E. Mix the dye baths. Follow the instructions in step C of the tie dye process.

    F. Dip the entire fabric into the lightest dye bath. Keep it submerged by poking it down with a stick or paint stirrer. When the color is a shade darker than you want it to appear, remove the fabric from the dye bath; hold it over the bucket and let it drip for a moment.

    G. Dry the fabric by hanging it on the protected clothesline.

    H. Paint with wax the areas of fabric that are to remain the color of the first dye bath. Allow the wax to harden for a few minutes.

    I. Crumple the material to produce wax crackles. Wad it up; don’t worry if some of the wax falls off. This adds the interesting textured effect mentioned earlier.

    J. Dip the fabric in the darker of the two dye baths, repeating the process in step F.

    K. Dry the batik on the protected clothesline.

    L. Press the batik. This process serves two purposes: first, it removes wrinkles, and second, it removes the wax. Use at least eight layers of newspaper under the batik; cover it with four layers of newspaper. Press on top of the newspaper with a hot iron. Replace the lower layers of newspaper as they become saturated with melting wax.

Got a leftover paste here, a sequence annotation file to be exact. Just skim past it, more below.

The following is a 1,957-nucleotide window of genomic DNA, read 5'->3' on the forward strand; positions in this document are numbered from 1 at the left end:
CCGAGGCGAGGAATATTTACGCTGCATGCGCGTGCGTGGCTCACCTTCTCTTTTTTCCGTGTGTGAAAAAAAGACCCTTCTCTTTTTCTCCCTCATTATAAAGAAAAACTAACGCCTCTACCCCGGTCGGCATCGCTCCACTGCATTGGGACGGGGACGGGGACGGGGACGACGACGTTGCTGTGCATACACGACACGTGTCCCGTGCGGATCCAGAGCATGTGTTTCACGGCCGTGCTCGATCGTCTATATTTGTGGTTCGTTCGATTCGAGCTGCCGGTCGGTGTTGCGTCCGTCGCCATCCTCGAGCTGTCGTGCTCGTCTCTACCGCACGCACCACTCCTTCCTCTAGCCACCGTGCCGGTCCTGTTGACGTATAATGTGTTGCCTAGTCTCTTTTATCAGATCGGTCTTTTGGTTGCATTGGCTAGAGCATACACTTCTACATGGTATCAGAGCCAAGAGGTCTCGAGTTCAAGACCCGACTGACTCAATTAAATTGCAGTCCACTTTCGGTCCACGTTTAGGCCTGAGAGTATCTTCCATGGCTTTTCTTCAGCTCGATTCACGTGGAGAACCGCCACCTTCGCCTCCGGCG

M. Finish and hang the batik. The finishing process suggested in step K of the tie dye instructions is one excellent possibility. If the batik is fairly small, you may prefer to purchase an inexpensive frame. If you are handy with a saw, you might want to make a simple frame and staple the batik to the inside edges. An attractive frame or finishing process will add that final professional touch to your artwork.

    Although these instructions for tie dye and batik have referred to using two dye baths, that number is arbitrary. You may create a striking wall hanging with only one dye bath; for example, you might begin with bright red fabric, and create a tie dye or batik using deep purple dye. Or you may want to use three or even four dyes; perhaps you will begin with white fabric, then dip it in yellow, orange, red, and dark brown dye baths.

    The hardest part of any project is reading the instructions. Now that you have done that, the worst is over! So dig right in. Find an old sheet and use your creativity. Invite two or three friends to join you, and ask each one to bring a sheet and a package of dye. The rewards—an afternoon of fun and a bright unique artwork—will be well worth the effort!

    Batik by Carolyn Nielsen